Now, having said all that (and remember, you said you really did wanna know), the diaper brown that you have now should still match the chip you originally chose the color from. One of two things may be at play here...(1) if your color doesn't match the chip, it's very possible the color is mixed wrong - which is not an un-common occurrence, and/or (2) because of the strength/depth/intensity of the color, you may need to paint the entire wall or room before deciding if this color is not what you actually had in mind. It's really difficult to look at a small sample of color and determine what it's going to look like on a larger scale - especially with all the environmental surroundings that will absolutely have a reflective impact on the finish color...

I'm not sure if that answered your question...I can't say I really even remember what your question was - but anytime someone asks a question that allows me the opportunity to wax so eloquently, for so long about something so mundane and insignificant as the colorant make up of paint, i can't seem to contain my verbosity.

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Last edited by ric knows paint; 04-25-2013 at 11:33 PM.
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Old 04-25-2013, 11:52 PM   #3
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Base tints and the makeup of paint


Wow Ric....you really DO know paint, and what is amazing is I even understood it all. You have brought it down to the average persons level.

Here I thought base was just base - It all makes perfect sense now. Especially about the max allowable tint. That would explain why even when he was adding color it wasn't changing things much after the first few attempts.

The paint did match the chip...I just picked a crappy color (literally). Not too upset though, its the first time I have ever picked a color that I did not like on the wall / trim. Thankfully I have not been banned from picking more. As long as I'm the one doing the painting he doesn't care.

I wish your post could be stickied because it really does explain how it all really works.

I really did want to know and now I do.....and now I'm running down to the big box store to show off

Robyn
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Old 04-26-2013, 04:10 AM   #4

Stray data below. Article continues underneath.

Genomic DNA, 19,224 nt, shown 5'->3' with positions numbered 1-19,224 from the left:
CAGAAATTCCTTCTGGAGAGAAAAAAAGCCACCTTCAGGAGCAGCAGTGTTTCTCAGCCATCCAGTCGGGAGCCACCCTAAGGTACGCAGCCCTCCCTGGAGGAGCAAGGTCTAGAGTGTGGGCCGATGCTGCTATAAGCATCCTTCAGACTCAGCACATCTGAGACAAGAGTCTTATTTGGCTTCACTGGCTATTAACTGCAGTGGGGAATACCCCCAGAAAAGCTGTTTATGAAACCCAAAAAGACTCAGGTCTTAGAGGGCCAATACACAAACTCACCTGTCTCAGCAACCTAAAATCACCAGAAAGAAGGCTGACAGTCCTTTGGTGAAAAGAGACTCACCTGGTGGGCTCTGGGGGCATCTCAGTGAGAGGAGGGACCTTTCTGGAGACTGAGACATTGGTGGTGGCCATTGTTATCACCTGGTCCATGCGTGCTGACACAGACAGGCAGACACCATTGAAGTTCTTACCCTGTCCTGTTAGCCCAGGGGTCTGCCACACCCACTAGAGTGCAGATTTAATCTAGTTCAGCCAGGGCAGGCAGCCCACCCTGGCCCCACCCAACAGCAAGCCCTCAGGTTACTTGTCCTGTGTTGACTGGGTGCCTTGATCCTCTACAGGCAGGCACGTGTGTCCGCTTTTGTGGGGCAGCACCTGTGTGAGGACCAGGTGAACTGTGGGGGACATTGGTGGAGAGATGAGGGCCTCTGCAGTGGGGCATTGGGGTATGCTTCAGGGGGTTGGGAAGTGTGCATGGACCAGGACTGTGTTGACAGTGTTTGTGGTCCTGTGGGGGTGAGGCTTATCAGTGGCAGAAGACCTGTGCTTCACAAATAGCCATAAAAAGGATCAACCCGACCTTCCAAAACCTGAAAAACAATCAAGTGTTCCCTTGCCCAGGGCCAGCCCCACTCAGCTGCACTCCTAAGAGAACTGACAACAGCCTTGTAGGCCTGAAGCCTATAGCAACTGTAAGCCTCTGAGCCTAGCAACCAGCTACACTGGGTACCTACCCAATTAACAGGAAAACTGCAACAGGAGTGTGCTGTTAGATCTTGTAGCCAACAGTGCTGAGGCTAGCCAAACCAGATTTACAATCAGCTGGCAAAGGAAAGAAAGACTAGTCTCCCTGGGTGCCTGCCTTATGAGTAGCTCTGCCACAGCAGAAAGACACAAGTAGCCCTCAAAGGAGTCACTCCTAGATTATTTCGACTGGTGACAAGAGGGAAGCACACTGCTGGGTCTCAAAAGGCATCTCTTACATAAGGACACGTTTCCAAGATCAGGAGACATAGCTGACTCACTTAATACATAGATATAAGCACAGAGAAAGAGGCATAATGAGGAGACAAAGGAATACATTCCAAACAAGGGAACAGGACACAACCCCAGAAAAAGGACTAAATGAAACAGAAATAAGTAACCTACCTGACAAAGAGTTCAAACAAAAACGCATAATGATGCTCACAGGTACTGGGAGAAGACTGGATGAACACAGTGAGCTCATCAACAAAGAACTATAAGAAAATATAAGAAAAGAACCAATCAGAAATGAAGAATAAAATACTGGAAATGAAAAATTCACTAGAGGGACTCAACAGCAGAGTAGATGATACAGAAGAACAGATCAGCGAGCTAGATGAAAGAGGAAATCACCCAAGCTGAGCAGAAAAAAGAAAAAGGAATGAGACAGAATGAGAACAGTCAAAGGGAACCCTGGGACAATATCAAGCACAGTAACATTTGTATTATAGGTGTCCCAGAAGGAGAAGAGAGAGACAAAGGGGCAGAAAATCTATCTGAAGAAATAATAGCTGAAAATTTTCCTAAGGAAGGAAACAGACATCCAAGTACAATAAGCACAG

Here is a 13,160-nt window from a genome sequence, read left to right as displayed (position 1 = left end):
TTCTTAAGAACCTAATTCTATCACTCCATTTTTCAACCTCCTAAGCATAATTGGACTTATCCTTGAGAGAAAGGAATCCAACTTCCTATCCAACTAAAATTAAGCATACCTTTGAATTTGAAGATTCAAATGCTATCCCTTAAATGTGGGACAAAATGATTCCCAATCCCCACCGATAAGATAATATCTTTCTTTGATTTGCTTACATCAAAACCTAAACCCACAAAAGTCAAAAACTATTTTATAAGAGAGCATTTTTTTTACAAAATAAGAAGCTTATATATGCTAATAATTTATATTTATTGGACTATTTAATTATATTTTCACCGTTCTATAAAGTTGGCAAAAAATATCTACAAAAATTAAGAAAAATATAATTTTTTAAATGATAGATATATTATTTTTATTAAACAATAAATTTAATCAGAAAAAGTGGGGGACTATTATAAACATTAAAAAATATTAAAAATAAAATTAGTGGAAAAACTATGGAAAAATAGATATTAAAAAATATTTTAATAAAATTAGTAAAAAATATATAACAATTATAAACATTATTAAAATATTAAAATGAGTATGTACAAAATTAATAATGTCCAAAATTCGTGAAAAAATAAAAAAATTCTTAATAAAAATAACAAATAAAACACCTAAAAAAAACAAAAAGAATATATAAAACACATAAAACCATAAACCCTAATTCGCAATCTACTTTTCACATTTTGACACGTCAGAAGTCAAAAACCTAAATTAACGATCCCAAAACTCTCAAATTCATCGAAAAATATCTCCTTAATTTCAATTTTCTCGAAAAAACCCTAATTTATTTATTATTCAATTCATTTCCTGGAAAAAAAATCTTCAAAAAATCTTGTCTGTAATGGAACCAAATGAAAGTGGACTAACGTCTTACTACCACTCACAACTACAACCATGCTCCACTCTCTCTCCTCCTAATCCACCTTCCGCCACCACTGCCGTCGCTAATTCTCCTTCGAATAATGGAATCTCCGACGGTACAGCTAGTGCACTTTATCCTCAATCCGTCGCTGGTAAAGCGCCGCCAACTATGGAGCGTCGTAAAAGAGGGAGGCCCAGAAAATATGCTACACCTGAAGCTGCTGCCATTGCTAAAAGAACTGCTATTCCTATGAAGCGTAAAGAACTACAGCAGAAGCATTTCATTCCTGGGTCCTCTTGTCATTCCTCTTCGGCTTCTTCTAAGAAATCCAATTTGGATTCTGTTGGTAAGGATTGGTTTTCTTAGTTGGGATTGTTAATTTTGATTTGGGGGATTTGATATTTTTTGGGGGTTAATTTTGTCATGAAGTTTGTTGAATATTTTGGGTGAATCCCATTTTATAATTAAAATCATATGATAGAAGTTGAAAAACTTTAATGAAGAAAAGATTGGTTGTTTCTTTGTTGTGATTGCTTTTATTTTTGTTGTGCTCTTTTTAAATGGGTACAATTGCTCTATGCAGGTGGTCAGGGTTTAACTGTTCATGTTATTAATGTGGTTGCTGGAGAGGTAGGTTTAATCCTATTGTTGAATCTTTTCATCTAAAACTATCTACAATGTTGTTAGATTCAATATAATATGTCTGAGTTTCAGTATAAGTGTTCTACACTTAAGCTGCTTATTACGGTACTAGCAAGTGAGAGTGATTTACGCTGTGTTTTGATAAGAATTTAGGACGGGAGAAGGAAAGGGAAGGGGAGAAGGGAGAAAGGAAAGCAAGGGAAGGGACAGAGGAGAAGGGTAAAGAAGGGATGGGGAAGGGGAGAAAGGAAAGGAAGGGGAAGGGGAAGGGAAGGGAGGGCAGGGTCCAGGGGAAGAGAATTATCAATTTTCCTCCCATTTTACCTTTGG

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Base tints and the makeup of paint


Quote:
Originally Posted by forcedreno2012 View Post
Wow Ric....you really DO know paint, and what is amazing is I even understood it all. You have brought it down to the average persons level.

Here I thought base was just base - It all makes perfect sense now. Especially about the max allowable tint. That would explain why even when he was adding color it wasn't changing things much after the first few attempts.

The paint did match the chip...I just picked a crappy color (literally). Not too upset though, its the first time I have ever picked a color that I did not like on the wall / trim. Thankfully I have not been banned from picking more. As long as I'm the one doing the painting he doesn't care.

I wish your post could be stickied because it really does explain how it all really works.

I really did want to know and now I do.....and now I'm running down to the big box store to show off

Robyn

.
You will have WAY more knowledge than anyone there, for sure.
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Old 04-26-2013, 04:11 AM   #5
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Base tints and the makeup of paint


Another epic tome from Ric




but a good read, none the less
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Old 04-26-2013, 09:16 AM   #6
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Base tints and the makeup of paint


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....and now I'm running down to the big box store to show off
What a waste of new found knowledge.
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Old 04-26-2013, 09:22 AM   #7
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Base tints and the makeup of paint


WOW Ric couldn't have said it better myself.
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Old 04-26-2013, 12:58 PM   #8
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Base tints and the makeup of paint


Just some added information on the tint bases: white or pastel tint bases are 4 ounces short filled, medium bases are 6 ounces short filled, deep bases are 8 ounces short filled, and accents can vary between 12 and 16 ounces short filled. As noted, this short fill varies by manufacturer.
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Old 04-28-2013, 07:27 PM   #9
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Base tints and the makeup of paint


Additionally, the tints have no drying agents. So you can only put in so much tint:base ratio until you start to actually change the properties of the paint itself. If you ever get paint mixed and it's decently far off, make sure you find a closer color in the company's color wheel or color match it to see if it recommends a deeper base that would be more suitable.